The Design Philosophy. a modern, lo-fi digital garden manifesto.
ƒdisk consciously rejects the conventional trends and practices of mainstream web, and instead focuses on providing an honest experience that encourages exploration. It achieves it by adhering to a set of hierarchical guidelines, where each rule supersedes the ones below it:
§ modern integrity
Form follows function. The website should use the available technology to best aid the user in experiencing its contents, regardless of hardware or ability. Each page should be straightforward, free of excessive ornamentation, distractions or any other things that take away user's agency. This includes any code that that doesn't directly aid the user and exists only to benefit its creator (or a third party).
In short: keep it simple, accessible and ethical.
§ lo-fi sensibility
Embrace the familiar, make the most of it. The website should be comfortable for you, the creator. Don't shoot for perfection, instead make it so you want to come back and expand it. Build it using what you know & write about the things that make you happy. Experiment. Lean into this "handmade" quality, accept its imperfections and highlight idiosyncrasies. The end result will be so much better, if you enjoy the process.
In short: relax and make it yours.
§ digital garden
The digital garden movement focuses on a more mindful and personal approach to organizing and presenting information on the web. There are amazing articles (with the earliest example dating to the 90s), that analyze and explore this idea in much more detail, but here's my quick summary:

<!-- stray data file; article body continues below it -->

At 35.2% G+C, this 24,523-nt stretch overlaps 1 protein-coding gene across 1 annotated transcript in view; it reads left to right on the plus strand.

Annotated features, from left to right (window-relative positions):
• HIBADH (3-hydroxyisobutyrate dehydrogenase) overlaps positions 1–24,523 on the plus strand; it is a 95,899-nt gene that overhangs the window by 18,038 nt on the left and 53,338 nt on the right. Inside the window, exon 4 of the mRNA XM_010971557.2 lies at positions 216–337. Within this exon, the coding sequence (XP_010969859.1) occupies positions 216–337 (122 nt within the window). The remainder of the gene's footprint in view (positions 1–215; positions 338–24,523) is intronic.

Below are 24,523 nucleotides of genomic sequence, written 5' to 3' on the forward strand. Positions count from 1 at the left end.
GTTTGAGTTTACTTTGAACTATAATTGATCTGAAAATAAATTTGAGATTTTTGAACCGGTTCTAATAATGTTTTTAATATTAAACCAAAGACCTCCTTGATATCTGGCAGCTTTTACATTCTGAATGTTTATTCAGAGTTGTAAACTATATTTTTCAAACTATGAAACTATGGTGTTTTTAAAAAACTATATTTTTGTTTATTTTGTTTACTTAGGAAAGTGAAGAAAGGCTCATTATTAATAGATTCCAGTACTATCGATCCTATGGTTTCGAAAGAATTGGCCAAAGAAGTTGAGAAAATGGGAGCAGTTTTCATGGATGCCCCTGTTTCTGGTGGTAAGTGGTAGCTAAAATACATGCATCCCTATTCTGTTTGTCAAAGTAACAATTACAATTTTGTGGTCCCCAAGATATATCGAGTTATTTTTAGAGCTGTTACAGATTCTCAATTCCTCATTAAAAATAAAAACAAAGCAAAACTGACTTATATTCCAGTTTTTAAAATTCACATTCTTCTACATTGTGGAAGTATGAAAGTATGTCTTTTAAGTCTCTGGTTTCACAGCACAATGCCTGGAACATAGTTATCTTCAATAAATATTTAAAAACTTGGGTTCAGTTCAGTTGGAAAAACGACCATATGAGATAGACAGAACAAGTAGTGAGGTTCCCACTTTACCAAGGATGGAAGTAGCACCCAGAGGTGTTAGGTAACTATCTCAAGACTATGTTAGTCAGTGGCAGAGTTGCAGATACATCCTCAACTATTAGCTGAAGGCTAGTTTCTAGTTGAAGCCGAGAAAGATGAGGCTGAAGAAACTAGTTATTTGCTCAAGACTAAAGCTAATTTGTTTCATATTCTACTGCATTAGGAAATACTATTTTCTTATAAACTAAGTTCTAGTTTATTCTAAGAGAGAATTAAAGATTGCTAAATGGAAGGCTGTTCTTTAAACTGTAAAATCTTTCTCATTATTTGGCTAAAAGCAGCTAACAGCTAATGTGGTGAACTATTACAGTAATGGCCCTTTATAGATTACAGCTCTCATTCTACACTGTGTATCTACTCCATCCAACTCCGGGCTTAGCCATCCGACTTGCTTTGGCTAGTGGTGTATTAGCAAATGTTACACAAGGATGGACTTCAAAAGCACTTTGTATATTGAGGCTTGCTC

Gardens grow things. You are the one cultivating the garden, but in the end nature will take whatever course it wants and you'll adapt. Just like real gardens, a digital garden is a constant work in progress; it's a different way of thinking about creating. Instead of focusing on a finished "product" you embrace the process. Create a page for anything you want to preserve, write what's on your mind. Don't worry about finishing it there and there - it's not a draft, it's a new seedling, worthy of its place in the sun. Expand it when you have more to add, let it spark new ideas and new pages. Give it time and space to grow.
Gardens are physical spaces that are both familiar and wild. You can stick to the path and get where you want to be, or you can go exploring and even get lost inside. A good garden will provide a sense of discovery. A digital garden should mimic such topology. You need just enough structure to allow for easy navigation, everything beyond that should be designed with exploration in mind. Use in-text hyperlinks as paths. Connect ideas and topics. Let pages branch out to new pages and even loop back on themselves. Give options to step off the beaten path, but don't force it.
In short: let things happen organically.